This creates terrible incentives. Partners who stay until dissolution face millions of dollars in liability, while partners who leave one day prior to dissolution walk away completely free. Although Jewel was designed to punish partners for leaving early, it actually punishes them for leaving late. The lesson of Jewel is to get out before the firm dissolves.

The reason law firms are so fragile is that their structural makeup encourages partners to leave in spiraling cycles. Ownership exposes partners to the risks of declining profits and serious personal liability, and the best way to avoid those risks is to get out early in the cycle of decline. The result is a race to the exits. Ideally, we would be able to test this ownership-based theory experimentally or statistically, by comparing firms that are owned by partners to firms that are owned by others, and asking which were most likely to collapse.

The best way to validate this theory about the connection between ownership and collapse is thus to look a little more widely for comparisons.

We may not be able to compare partner-owned law firms to investor-owned law firms, but we can look around for other comparisons. Associates and staff. One comparison is the associates and staff of a law firm. Although associates and staff seem to leave at higher rates in times of decline, they primarily leave on the heels of the partners they work for.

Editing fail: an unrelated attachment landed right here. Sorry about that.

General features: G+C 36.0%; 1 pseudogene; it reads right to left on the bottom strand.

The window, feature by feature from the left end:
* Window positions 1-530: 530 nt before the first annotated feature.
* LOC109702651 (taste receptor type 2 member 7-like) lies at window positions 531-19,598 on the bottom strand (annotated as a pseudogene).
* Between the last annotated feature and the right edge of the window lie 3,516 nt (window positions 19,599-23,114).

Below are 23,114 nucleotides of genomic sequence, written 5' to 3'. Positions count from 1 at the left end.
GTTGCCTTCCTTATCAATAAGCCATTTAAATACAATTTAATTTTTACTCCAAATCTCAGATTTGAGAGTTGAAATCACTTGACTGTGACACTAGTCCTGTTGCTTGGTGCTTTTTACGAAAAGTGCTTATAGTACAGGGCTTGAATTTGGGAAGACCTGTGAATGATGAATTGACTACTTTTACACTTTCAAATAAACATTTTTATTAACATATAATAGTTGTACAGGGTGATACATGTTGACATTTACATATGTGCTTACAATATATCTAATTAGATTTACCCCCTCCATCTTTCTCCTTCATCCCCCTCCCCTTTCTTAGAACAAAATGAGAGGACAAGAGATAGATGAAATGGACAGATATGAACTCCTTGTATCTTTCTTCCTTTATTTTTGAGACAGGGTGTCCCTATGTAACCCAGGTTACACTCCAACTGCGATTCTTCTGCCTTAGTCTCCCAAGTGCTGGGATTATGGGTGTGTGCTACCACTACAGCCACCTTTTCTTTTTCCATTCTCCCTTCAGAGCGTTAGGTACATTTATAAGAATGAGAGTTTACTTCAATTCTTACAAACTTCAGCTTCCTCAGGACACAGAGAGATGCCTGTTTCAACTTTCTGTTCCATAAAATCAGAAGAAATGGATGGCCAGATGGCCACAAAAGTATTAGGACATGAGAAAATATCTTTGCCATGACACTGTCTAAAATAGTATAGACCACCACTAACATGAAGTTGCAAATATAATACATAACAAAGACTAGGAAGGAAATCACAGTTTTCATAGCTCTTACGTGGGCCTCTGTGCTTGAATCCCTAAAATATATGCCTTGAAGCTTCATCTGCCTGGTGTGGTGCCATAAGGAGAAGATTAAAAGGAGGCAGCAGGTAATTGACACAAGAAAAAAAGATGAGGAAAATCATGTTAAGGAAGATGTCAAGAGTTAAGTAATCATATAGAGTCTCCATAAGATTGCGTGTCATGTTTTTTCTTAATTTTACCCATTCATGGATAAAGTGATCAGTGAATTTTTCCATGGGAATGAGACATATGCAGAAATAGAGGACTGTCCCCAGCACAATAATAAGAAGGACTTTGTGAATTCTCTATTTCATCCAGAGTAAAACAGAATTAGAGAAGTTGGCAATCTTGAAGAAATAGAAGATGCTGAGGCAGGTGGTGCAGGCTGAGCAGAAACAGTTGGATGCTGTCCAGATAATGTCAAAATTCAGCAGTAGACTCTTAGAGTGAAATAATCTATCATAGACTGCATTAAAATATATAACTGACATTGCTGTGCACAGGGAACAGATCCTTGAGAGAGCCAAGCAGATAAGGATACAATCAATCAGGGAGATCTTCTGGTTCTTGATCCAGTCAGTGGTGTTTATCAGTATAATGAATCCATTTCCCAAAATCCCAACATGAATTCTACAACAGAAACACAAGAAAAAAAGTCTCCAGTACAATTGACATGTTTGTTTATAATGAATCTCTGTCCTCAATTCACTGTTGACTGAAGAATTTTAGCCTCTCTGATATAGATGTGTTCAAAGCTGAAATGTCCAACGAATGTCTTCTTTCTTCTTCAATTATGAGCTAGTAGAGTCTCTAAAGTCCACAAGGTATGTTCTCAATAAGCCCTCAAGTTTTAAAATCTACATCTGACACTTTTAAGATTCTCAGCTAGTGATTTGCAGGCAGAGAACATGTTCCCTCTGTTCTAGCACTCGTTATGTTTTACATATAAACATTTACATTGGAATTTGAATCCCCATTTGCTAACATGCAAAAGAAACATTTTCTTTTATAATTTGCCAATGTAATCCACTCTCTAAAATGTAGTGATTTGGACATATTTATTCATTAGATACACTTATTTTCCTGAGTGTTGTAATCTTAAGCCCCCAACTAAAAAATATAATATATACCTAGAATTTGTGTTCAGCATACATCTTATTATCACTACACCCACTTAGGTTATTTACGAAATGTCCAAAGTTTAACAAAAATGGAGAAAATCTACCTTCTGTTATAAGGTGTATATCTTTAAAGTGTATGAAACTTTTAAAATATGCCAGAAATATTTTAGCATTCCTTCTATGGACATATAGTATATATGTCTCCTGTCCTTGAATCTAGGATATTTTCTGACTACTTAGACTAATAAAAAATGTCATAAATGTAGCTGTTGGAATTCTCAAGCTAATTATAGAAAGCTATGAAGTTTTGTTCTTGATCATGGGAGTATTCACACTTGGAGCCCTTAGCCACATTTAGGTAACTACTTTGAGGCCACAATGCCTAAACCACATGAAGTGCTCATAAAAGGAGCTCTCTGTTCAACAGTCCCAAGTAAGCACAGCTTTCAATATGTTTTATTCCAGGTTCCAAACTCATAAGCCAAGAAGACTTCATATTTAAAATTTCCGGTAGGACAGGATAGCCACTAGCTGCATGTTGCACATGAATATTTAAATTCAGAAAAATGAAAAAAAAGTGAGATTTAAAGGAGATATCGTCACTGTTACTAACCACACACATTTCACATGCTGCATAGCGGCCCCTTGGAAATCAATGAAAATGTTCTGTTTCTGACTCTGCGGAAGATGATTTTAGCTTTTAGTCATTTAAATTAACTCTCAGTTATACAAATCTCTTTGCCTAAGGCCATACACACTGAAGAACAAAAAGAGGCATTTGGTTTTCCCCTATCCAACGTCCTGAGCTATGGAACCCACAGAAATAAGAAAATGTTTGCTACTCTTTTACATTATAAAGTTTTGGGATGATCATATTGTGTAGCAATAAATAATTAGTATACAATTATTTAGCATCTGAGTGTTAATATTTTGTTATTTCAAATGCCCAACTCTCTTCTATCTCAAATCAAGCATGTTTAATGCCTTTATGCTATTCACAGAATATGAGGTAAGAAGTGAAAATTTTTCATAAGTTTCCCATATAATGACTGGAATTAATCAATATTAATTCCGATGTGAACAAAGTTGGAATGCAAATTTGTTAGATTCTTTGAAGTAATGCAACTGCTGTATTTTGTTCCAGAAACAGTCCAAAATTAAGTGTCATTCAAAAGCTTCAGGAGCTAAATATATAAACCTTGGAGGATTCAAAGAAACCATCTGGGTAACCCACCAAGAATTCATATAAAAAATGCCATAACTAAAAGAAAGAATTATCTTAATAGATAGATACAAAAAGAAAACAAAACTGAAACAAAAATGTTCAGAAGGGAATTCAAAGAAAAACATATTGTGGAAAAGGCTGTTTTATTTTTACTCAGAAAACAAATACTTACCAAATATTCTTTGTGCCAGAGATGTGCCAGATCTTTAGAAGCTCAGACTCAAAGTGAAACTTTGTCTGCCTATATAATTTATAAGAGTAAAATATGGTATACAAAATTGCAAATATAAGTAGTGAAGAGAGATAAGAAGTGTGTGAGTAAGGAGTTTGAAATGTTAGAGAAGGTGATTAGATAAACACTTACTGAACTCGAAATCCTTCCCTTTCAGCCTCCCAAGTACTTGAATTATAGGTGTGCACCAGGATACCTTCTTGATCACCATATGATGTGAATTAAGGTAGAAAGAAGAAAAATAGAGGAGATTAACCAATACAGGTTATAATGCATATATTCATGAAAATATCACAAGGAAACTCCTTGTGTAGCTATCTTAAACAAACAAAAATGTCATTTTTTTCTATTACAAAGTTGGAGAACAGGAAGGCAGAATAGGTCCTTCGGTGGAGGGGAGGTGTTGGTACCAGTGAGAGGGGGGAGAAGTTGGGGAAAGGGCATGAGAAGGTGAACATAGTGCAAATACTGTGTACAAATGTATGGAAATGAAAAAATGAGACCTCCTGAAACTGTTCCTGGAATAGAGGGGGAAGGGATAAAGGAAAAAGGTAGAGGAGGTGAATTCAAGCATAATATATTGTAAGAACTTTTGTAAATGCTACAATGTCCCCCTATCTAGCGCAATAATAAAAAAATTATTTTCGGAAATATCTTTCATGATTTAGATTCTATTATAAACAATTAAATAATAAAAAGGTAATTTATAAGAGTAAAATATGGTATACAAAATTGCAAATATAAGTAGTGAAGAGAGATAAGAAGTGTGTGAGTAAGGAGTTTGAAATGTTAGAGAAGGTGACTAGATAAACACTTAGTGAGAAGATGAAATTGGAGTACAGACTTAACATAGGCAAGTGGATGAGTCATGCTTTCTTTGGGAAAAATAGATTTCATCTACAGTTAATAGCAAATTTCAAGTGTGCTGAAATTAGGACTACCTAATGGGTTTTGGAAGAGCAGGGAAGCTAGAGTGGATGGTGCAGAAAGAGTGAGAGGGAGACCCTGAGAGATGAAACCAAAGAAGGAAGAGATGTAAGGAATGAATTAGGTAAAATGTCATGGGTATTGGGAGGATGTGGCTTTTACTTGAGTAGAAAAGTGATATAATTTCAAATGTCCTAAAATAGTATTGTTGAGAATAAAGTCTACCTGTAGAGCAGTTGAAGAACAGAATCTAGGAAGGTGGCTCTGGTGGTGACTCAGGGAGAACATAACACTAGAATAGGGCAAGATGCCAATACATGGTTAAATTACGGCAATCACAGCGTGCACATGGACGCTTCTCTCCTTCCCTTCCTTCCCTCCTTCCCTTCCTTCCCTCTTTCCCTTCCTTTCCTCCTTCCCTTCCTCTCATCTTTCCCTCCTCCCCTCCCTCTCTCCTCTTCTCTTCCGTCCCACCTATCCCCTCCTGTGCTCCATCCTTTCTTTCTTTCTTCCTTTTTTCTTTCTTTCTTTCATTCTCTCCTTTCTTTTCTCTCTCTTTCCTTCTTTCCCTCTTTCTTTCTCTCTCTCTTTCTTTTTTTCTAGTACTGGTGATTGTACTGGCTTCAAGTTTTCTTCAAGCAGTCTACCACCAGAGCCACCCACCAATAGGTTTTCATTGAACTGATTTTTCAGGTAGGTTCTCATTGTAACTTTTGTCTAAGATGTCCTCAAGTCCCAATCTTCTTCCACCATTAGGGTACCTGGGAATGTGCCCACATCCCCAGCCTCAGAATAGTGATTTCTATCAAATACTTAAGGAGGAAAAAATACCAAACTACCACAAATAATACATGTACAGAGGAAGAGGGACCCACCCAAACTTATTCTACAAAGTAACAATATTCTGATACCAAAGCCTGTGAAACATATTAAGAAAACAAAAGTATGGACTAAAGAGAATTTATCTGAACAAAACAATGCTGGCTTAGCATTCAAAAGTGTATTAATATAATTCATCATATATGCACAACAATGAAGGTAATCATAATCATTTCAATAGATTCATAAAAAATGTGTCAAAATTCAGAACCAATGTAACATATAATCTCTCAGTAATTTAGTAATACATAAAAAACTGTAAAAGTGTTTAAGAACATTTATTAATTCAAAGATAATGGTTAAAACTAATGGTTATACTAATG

They do not appear to go in search of other jobs as quickly as partners do. One explanation is that associates and staff have fewer options in the labor market than partners do. This may be true, and if so, it would tilt the associates and staff in favor of staying.

But, of course, there is another explanation as well: the associates and staff are not owners. They might lose their jobs, just as partners might if the firm dissolves. This makes staying until they get laid off much more attractive.

Accounting firms. Accounting firms are also owned by their partners. Arthur Andersen, the partner-owned accounting firm that audited Enron, collapsed and went into liquidation with astonishing speed after it was charged with a crime in connection with the Enron scandal. And Andersen was not the only accounting firm to blow up like a law firm. But later that year, the firm collapsed and filed for bankruptcy in a pattern virtually identical to that of many law firms: the firm dissolved after about a quarter of its partners fled in a six-month period in response to a decline in profits.

Shareholders in investor-owned companies. Law firm partners also stand in interesting contrast to investors who own ordinary industrial companies. Like law firm partners, investors in an ordinary company also have an incentive to run, since they, too, will suffer when profits decline. Unlike law firm partners, however, investors in an ordinary company cannot run because the corporate charter prohibits them from withdrawing unilaterally. Shareholders in an ordinary company like General Electric can sell their shares, but they cannot actually take back their money from the firm.